As the German car market turns positive after 2010’s post-scrappage slump, Dave Leggett rakes over some of the 2010 data and considers prospects for Europe’s largest national market in 2011.

As Europe’s largest national market – by a considerable margin – developments in Germany’s vehicle market are of crucial importance to the overall market situation in Europe. And lately it has been something of a roller-coaster ride in Germany as the impact of government measures in response to the international financial crisis of late 2008 played out. Principally, scrappage incentives have distorted the sales figures as they have messed with purchase intentions.

Germany’s car market in 2009 apparently bucked the severe economic recession felt across the world, Europe and Germany: it grew by a staggering 23% to 3.81m units. Small cars, in particular, enjoyed a boom as consumers brought planned new car purchases forward while the ‘temporary’ subsidy was available – the value of the subsidy being a higher proportion of the purchase transaction for cars with lower sticker prices. But there is a rub with ‘pull-forward’ sales. While scrappage schemes do entice some buyers who would not otherwise buy a new car into the market (to yield a net gain), they are also followed by a ‘payback’ period when the market falls, the ‘absent’ customers having purchased earlier. Thus it was in Germany when the scrappage scheme was switched off in late 2009 – some scrappage sales still came through in new registrations in the first half of 2010 but were now rapidly drying up. The market went into strong reverse when compared with the distorted high base of 2009.

In a neat symmetry, the German car market fell by 23% in 2010 to 2.92m units. But crucially, December’s market was up against December 2009. In an encouraging sign for the market, volumes rose in December by 7% to 236,688 units. This was the first time that outright sales volumes have risen in the market in year-on-year comparison since November 2009, when the scrappage incentive effect was beginning to tail off.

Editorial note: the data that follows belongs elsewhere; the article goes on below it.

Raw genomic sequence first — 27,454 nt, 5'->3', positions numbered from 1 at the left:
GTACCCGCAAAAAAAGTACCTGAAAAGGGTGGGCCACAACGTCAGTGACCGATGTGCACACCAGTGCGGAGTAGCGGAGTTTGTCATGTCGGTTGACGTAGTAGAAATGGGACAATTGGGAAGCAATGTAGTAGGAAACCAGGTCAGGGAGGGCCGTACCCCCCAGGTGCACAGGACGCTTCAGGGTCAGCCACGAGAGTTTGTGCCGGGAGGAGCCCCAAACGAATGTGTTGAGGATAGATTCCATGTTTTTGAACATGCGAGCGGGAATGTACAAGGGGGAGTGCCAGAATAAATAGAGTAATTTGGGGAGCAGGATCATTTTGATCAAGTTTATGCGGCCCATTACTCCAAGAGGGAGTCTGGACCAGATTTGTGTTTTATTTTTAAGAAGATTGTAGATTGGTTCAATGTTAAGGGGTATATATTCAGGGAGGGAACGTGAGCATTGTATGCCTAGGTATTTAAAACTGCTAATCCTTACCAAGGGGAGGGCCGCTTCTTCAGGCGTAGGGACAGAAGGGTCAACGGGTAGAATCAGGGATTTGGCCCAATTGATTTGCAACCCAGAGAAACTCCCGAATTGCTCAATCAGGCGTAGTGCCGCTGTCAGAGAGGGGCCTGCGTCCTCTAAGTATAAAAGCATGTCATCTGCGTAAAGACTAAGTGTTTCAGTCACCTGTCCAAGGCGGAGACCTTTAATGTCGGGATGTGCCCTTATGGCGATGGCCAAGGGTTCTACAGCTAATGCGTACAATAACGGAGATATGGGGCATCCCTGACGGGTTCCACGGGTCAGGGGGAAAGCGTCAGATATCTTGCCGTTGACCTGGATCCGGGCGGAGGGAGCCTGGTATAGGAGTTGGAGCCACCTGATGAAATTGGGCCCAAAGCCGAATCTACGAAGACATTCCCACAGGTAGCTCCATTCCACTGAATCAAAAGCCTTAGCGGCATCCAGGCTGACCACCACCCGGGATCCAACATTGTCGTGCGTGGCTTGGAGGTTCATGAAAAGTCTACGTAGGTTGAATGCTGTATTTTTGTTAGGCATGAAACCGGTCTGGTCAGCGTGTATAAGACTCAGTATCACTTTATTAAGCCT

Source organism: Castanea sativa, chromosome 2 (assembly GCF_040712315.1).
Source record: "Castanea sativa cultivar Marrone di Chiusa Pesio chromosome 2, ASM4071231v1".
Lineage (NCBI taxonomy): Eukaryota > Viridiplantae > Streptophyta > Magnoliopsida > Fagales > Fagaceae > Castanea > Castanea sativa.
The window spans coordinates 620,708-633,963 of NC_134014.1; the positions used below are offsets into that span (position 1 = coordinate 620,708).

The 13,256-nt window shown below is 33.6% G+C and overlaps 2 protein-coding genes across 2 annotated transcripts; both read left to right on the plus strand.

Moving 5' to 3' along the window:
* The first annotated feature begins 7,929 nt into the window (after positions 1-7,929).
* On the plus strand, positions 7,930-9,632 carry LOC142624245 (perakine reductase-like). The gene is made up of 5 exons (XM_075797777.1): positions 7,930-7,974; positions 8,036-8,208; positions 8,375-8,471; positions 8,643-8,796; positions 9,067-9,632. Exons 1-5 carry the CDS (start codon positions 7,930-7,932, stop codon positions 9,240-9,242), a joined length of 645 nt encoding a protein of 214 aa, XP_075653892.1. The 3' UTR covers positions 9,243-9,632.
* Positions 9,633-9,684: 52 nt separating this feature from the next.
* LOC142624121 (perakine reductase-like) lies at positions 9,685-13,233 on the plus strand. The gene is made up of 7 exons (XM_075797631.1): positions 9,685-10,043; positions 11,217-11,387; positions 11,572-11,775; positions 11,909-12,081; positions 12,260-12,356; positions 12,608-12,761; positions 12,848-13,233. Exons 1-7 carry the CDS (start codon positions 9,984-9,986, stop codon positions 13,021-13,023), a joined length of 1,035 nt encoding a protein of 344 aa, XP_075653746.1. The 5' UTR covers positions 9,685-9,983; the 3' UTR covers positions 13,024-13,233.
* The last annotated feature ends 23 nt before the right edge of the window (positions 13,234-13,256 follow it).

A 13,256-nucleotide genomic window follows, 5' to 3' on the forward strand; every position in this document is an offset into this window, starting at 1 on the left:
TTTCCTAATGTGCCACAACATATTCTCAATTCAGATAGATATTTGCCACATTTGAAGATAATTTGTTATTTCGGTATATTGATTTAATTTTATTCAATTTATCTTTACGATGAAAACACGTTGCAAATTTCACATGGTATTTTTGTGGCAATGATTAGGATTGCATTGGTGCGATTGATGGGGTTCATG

At the German automotive trade association, the VDA, the development is viewed positively with a sense that the underlying demand picture is improving. “The German car market is on course for normalisation and is evidently robust. The customers still demand high standards – for them it is not just the price that is crucial, but good value for money, and therefore above all high quality and reliability,” said Matthias Wissmann, VDA President, speaking in Berlin last month.

“The prospects constitute good reason for realistic optimism. Incoming orders from Germany have risen continually and with increasing speed since September. Domestic orders are now at 532,000, which is around 100,000 units higher than the average level from recent years,” Wissmann added.

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For the year 2011 Wissmann expects a ‘stable upward trend’. “We assume that in 2011 the German passenger car market will reach a volume of 3.1 million cars. This would also mean improving on the 2008 figure,” he said.

The VDA prognosis for the German car market in 2011 is shared by the professional forecasters. JD Power Automotive Forecasting also goes with a 3.1m car market forecast.

“We’ll see a picture of gradual improvement,” says Jonathan Poskitt. “Now that the distortion caused by scrappage has worked through, we’re seeing where the market really is in terms of underlying demand – and the improvement to sales in Germany is being underpinned by the strong performance of the German economy, especially the manufacturing sector.”

IHS Automotive also sees a return to organic growth in 2011 and is also forecasting a 3.1m unit car market.

“Moving into 2011 the German passenger car market should be able to look forward to a period of relative stability following the huge volatility of the last two years,” says IHS Automotive analyst Tim Urquhart. And that is something that he believes will be welcomed by the OEMs operating in the German market.